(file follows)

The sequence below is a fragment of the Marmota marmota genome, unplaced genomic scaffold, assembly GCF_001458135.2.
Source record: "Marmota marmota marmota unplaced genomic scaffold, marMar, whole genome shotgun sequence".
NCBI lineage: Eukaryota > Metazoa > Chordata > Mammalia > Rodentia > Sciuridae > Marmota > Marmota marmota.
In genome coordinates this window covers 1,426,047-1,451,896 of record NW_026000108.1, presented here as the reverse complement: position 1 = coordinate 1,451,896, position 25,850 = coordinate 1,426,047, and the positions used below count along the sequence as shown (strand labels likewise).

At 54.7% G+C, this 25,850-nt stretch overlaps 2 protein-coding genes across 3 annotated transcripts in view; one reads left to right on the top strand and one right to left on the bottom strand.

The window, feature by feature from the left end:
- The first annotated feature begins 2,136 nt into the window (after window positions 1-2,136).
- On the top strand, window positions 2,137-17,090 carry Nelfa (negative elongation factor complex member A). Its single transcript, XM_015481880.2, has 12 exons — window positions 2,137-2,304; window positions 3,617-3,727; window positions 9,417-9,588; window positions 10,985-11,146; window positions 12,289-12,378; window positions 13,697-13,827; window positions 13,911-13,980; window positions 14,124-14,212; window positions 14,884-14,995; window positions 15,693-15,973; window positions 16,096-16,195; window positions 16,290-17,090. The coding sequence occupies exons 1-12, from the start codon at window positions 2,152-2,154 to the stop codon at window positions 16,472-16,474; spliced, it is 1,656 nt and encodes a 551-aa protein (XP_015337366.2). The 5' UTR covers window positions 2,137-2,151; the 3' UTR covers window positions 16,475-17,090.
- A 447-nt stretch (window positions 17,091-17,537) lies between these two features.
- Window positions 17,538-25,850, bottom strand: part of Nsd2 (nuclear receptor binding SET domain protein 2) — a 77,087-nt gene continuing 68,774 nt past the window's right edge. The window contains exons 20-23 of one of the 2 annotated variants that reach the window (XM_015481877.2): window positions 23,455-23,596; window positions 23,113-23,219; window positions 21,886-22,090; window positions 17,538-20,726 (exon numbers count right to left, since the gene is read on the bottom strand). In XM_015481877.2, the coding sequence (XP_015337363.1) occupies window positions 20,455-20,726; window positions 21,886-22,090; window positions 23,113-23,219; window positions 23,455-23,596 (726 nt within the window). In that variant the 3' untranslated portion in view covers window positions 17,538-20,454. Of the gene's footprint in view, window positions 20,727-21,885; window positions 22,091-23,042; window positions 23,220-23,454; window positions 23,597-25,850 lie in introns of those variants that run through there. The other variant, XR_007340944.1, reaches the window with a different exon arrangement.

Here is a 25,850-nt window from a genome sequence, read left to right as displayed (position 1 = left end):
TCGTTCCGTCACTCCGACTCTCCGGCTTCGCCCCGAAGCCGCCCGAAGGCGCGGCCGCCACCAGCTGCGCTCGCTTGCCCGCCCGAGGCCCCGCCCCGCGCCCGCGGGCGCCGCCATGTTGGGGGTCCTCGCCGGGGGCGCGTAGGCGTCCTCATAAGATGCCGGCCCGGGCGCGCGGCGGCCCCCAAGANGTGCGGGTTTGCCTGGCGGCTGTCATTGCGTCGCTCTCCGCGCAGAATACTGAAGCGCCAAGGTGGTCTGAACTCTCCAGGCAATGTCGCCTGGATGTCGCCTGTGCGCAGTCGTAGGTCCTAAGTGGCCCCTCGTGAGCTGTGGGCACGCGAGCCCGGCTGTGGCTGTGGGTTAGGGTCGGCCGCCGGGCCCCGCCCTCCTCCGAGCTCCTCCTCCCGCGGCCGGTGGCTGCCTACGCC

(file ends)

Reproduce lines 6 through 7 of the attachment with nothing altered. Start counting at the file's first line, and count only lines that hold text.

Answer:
The window, feature by feature from the left end:
- The first annotated feature begins 2,136 nt into the window (after window positions 1-2,136).